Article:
Innov8Social caught up with Kalen to find out about his commitment to social entrepreneurship, and his path in the field.

Read the Interview

Interview with Kalen Gallagher, Social Entrepreneur and Elected Leader

Q1 | Innov8Social:   How do you define “social entrepreneurship”

A1 | Kalen Gallagher, Social Entrepreneur and Campbell Union High School District Board Trustee:  To me “social entrepreneurship” means using the principles of entrepreneurship to create sustainable, long-term solutions to our society’s biggest problems. While traditional entrepreneurs are primarily focused on earning money, social entrepreneurs seek societal change.

Q2 | Innov8Social:   What inspired you to run for office?

A2 | Kalen: I decided to run for the school board of my old high school district because it has been plagued by numerous issues for years with little discussion at the board level on how we can turn things around. Since well before I walked through the gates in 9th grade our dropout rate has been incredibly high, we’ve had low test scores, the number of our students going to and through college has been small, we’ve had the lowest paid teachers in the Bay Area, and even today we have a disturbing lack of technology available to teachers and students. While the districts around us are thriving, we’ve been held back, which is negatively impacting thousands of our community members every year. I think there’s a lot that bringing my teaching experience, the “startup mentality,” and higher expectations to the board can accomplish.

Q3 | Innov8Social:   What have you learned about the intersection of start-up entrepreneurship and education technology through ClassDojo?

A3 | Kalen: We’re in the middle of a dramatic shift in public education, powered in large part by young teachers. Any teacher 30 or younger (about 30% of all teachers) grew up in a post-AOL world, which means the internet has been ingrained in their daily lives since childhood. These teachers, along with older tech-savvy teachers, are helping change the expectations, and delivery, of public education.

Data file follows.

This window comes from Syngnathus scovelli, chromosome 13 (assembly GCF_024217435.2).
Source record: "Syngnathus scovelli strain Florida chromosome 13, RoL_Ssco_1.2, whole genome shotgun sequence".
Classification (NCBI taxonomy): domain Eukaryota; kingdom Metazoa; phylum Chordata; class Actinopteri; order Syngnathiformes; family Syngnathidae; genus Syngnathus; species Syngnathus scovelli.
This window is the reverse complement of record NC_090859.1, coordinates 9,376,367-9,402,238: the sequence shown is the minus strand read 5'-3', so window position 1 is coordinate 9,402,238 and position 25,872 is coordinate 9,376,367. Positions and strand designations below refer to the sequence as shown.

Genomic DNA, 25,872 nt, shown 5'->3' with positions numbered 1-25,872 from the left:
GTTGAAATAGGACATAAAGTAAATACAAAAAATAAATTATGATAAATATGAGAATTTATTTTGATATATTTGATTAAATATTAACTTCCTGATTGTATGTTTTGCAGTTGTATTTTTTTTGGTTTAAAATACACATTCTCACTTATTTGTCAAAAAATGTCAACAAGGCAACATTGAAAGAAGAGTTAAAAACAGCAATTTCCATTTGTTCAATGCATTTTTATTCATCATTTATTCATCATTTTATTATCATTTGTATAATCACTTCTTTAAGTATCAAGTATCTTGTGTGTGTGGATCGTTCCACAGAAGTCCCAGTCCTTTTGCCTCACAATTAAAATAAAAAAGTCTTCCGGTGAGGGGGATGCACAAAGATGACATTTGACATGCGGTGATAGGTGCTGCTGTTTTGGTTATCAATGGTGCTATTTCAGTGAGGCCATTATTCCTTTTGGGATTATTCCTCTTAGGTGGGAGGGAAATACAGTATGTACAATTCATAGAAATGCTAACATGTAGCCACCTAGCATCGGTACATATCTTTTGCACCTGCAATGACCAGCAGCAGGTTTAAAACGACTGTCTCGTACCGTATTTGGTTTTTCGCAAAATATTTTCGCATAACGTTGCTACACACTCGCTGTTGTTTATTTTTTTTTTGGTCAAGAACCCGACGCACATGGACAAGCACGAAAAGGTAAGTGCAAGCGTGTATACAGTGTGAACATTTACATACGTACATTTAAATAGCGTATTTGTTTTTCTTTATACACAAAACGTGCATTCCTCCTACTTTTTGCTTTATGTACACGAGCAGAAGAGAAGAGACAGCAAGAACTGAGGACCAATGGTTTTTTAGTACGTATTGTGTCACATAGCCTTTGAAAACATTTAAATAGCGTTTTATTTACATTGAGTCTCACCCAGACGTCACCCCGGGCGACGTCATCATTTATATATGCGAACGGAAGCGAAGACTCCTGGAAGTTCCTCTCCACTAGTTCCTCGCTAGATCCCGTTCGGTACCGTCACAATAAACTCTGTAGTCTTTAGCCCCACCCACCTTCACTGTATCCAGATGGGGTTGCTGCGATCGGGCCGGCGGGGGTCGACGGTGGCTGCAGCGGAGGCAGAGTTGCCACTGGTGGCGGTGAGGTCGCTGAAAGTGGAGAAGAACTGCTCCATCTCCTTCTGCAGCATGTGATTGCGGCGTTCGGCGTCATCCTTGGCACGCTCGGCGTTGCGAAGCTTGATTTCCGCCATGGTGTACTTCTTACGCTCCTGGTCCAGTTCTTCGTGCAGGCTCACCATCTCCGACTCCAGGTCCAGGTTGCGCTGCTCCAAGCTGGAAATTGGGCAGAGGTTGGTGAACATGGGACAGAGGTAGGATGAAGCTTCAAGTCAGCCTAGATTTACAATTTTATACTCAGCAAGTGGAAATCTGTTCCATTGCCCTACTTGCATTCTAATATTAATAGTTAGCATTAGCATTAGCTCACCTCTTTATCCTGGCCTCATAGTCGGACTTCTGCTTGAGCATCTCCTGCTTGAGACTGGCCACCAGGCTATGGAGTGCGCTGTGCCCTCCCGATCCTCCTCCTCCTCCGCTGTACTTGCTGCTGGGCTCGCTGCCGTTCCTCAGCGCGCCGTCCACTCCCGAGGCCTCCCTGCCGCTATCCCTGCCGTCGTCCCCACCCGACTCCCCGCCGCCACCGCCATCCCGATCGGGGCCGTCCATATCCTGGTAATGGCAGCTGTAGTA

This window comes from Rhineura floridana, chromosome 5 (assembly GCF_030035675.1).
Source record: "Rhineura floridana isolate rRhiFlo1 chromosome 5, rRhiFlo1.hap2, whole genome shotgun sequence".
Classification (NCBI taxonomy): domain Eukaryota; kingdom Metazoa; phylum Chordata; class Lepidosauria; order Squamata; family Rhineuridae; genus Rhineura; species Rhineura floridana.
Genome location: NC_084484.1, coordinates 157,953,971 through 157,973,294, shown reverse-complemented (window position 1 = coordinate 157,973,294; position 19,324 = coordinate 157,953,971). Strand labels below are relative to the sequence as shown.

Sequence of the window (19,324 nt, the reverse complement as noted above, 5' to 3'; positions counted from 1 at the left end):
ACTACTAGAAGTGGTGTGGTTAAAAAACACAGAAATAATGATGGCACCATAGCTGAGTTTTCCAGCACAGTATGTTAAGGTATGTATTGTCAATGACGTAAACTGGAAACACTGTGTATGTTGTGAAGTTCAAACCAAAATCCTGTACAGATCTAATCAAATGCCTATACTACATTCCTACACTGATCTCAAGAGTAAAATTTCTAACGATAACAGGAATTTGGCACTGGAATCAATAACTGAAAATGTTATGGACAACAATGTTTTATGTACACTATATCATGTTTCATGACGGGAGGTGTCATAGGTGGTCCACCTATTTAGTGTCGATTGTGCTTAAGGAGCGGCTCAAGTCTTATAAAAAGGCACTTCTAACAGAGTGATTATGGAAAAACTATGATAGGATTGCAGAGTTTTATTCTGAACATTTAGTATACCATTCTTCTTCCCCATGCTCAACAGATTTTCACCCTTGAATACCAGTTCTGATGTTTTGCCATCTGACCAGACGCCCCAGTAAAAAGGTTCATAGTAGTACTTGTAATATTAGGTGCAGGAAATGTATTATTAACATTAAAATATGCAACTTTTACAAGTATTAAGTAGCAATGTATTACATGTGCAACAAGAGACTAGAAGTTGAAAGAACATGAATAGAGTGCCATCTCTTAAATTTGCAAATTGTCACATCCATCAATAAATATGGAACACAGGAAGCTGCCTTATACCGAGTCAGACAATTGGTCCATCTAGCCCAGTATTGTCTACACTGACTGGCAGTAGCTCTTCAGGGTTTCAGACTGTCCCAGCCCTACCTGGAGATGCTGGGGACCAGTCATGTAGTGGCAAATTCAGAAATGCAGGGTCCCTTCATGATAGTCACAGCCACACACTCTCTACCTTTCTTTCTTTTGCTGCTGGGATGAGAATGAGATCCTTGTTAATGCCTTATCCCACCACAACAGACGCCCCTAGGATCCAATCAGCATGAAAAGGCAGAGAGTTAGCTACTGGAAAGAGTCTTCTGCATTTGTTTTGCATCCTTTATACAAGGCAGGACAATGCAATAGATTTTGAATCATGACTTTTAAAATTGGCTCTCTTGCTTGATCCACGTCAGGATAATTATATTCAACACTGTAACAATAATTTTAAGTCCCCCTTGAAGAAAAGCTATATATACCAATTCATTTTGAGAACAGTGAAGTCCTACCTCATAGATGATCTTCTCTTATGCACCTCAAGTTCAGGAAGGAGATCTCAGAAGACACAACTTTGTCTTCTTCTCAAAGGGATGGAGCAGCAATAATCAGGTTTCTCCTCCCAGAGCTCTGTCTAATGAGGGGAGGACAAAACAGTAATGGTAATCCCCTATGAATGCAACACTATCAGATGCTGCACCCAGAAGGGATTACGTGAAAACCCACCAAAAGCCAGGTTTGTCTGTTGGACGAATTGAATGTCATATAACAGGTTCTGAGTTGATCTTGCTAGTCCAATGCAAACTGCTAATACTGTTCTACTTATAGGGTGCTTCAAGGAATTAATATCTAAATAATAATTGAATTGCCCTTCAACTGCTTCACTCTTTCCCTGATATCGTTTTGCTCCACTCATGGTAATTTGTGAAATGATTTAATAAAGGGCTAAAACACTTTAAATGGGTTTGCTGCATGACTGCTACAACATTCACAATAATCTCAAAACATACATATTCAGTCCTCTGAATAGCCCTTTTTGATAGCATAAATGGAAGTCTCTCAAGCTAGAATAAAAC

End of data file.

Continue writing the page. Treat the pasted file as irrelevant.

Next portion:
This has been coupled with a revolutionary change in purchasing power. Traditionally if education companies wanted to reach teachers, they had to sell to districts, which was a slow, frustrating process. Today the internet and spread of cheap internet connected devices allow education companies to go straight to teachers and skip the middle man. Teachers are also much more in tune with the tools they want and need than a school board or administrator could ever be. Now, hundreds of teachers can be using a tool within a district without the school board having even heard about it. This new distribution strategy is allowing the shift we’re experiencing today.

Q4 | Innov8Social:   When did you decide to actively turn away from the practice of law to the practice of social entrepreneurship?

A4 | Kalen: It might seem ridiculous, but I actually knew I would never practice law when I applied to law school. To me law school represented something very attractive: a 3 year, socially-acceptable vacation that would give me amble time to explore my passions and learn the legal structure of California.

I spent the summer after my 1L year in deep-reflection, trying to figure out how I could make the biggest impact possible on the issues I’m passionate about. After all the soul-searching, research, and informational interviews, it was clear to me that if I should devote my life to improving public education. The lack of a quality of public education for all is at the core of most issues that plague the United States today. Four days after taking (and somehow passing) the California Bar, I was in my new classroom at KIPP Heartwood in East San Jose.

Q5 | Innov8Social:   Do you have any tips for those who want to create a career that creates social impact and profit?

A5 | Kalen: Genuinely care about the issue you’re trying to solve. Listen to your users. Focus. If you don’t do all three, you will go nowhere.

As posted earlier I was selected as a New Leader’s Council Fellow in December 2011. After nearly six months of sessions, collaboration, small group meetings, and events, our cohort of fellows graduated from the program yesterday. It has been a great experience, and as with many instances of experiential learning, the more we have put into it–the more we have learned about progressive causes, leadership, and ourselves.